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Is your prenuptial agreement valid?

Prenuptial agreements are becoming increasingly common. Maybe you signed one yourself some years ago. However, time has passed and circumstances have changed. If you are now contemplating divorce, you may be wondering whether the court will still enforce that agreement.

Texas law sets forth several requirements for a prenup's validity. Generally, Texas courts favor enforcing prenups so long as they do not suffer from obvious technical defects. However, several types of errors can lead to a finding that the prenup is invalid.

Technical rules

The most basic legal requirement for a Texas prenup is that it be in writing and signed by both parties. The law also requires that both signatures occur before the marriage. In some cases, a court may decide to uphold a tardily signed prenup as a postnuptial agreement, but such a decision is in no way guaranteed.

Fundamental fairness

In addition to technical requirements, the law concerns itself with some basic issues of fairness. First, both parties must sign voluntarily. Complex legal questions can arise when it comes to drawing the line between a normal level of insistence and the kind of pressure that essentially coerces the other person.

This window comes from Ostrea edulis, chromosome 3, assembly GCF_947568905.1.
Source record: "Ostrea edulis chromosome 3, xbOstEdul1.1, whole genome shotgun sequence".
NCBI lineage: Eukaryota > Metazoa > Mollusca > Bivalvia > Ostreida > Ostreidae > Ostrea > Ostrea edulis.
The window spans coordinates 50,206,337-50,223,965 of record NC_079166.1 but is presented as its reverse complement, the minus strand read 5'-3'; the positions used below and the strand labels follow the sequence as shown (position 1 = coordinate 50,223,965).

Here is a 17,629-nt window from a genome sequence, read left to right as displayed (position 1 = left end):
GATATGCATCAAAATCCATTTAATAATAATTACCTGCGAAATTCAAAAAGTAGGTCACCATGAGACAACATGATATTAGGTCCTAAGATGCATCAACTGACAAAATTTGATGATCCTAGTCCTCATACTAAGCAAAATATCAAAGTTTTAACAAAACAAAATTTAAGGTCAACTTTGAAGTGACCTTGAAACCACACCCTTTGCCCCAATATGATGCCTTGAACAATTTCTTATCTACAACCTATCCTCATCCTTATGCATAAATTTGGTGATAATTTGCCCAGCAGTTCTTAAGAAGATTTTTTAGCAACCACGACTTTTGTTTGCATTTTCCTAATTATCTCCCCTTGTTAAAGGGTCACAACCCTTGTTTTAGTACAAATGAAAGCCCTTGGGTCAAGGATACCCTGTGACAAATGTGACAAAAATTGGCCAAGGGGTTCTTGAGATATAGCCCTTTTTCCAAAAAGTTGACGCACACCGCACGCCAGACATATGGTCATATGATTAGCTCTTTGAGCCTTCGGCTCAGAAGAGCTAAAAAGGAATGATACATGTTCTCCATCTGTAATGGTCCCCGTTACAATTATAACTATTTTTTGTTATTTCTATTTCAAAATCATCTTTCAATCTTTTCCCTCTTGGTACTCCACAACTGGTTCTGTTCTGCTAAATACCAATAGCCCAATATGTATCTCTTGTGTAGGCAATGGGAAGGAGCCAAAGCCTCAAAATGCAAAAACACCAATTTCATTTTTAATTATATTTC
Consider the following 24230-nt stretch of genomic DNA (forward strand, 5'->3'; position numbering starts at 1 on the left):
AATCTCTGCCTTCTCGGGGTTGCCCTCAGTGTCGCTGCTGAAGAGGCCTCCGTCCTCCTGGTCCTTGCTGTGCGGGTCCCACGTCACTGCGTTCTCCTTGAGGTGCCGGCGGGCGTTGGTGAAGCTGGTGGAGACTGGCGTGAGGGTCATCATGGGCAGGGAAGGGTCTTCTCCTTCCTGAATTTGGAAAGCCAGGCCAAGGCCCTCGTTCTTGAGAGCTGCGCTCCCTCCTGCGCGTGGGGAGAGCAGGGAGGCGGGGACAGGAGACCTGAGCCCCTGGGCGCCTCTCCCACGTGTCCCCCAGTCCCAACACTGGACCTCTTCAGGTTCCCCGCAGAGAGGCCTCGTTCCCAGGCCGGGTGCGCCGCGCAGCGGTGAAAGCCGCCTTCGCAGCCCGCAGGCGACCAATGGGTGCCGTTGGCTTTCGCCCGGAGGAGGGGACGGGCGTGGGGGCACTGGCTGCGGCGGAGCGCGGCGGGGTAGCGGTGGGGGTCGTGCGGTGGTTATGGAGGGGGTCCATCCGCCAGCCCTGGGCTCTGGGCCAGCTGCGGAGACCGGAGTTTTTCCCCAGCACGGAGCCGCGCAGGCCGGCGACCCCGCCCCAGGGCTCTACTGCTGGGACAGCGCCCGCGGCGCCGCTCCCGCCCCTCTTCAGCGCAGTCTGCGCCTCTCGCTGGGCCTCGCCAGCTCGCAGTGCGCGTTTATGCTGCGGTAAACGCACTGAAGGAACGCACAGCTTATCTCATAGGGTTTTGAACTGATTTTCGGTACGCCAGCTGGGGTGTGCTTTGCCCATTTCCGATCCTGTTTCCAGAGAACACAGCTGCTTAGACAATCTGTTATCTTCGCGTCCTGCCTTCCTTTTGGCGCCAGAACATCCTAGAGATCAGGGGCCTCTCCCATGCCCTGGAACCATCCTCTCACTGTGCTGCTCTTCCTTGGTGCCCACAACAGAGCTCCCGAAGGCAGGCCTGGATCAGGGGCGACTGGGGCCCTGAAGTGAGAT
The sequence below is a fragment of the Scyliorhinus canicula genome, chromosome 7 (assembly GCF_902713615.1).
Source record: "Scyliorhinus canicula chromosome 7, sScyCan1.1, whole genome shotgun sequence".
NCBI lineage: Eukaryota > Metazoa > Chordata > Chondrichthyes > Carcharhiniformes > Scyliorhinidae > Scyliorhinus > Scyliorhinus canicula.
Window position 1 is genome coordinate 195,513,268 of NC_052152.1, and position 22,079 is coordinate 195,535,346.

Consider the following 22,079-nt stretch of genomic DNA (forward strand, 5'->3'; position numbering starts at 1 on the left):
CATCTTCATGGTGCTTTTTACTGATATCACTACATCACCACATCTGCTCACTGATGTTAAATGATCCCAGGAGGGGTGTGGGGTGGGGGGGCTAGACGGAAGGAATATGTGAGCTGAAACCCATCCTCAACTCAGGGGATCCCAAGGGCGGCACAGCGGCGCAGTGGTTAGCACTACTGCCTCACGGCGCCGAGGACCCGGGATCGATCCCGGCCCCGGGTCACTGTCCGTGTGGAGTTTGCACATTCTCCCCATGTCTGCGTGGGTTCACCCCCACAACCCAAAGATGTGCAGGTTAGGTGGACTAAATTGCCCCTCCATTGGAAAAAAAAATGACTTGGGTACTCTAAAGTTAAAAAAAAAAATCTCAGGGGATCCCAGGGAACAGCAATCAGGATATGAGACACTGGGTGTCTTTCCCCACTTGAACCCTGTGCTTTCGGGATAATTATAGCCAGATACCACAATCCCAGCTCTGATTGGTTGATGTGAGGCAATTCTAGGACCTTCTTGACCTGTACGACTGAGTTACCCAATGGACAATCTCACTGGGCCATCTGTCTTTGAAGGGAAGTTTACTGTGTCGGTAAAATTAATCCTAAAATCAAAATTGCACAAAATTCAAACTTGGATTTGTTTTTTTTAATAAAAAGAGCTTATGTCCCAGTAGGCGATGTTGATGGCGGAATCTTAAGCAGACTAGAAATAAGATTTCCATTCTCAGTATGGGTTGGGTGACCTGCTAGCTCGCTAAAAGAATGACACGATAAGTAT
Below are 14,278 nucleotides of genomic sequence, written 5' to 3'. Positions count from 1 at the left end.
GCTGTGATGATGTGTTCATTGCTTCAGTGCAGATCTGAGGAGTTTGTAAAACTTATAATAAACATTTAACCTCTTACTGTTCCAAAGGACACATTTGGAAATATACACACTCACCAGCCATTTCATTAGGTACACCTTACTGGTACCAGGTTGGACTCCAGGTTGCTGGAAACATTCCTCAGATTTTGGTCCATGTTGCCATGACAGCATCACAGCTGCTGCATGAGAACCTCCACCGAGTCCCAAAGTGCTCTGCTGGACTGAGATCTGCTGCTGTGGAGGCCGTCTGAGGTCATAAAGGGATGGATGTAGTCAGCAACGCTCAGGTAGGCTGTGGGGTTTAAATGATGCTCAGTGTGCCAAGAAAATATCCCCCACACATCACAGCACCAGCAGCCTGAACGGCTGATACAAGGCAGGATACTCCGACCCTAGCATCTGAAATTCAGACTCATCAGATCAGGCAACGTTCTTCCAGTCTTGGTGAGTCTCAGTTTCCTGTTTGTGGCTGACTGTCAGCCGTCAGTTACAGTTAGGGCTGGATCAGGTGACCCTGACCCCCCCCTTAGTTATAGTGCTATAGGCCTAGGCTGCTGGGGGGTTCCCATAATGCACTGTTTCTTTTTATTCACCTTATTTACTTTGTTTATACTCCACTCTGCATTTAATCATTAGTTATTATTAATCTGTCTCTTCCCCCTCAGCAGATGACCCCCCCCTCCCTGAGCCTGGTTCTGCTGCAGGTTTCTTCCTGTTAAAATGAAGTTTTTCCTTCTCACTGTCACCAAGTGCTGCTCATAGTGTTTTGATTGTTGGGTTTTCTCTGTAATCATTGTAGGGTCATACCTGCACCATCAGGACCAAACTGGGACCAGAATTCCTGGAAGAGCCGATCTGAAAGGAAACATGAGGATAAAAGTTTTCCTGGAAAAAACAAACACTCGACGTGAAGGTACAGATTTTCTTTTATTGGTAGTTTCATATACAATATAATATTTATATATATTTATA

Voluntary signing

Texas courts typically do not find coercion even if the party insisting on the prenup makes it a condition of marriage or presents the document moments before marriage in front of everyone. While these are unpleasant situations, the other party has the option of refusing to sign and accepting the consequences. On the other hand, judges are more likely to find coercion if it involved deception.

Unconscionability

Second, the agreement may not be unconscionable - that is, extremely unfair. This issue does not relate to whether the provisions in the prenup treat both parties fairly. Rather, both parties have the right to review the agreement and have their attorneys review them before signing. Both parties also have a right to a full disclosure of relevant factors, such as the other party's finances and assets. Usually, a prenup is only invalid due to unconscionability at the time of signing, not at any subsequent time.

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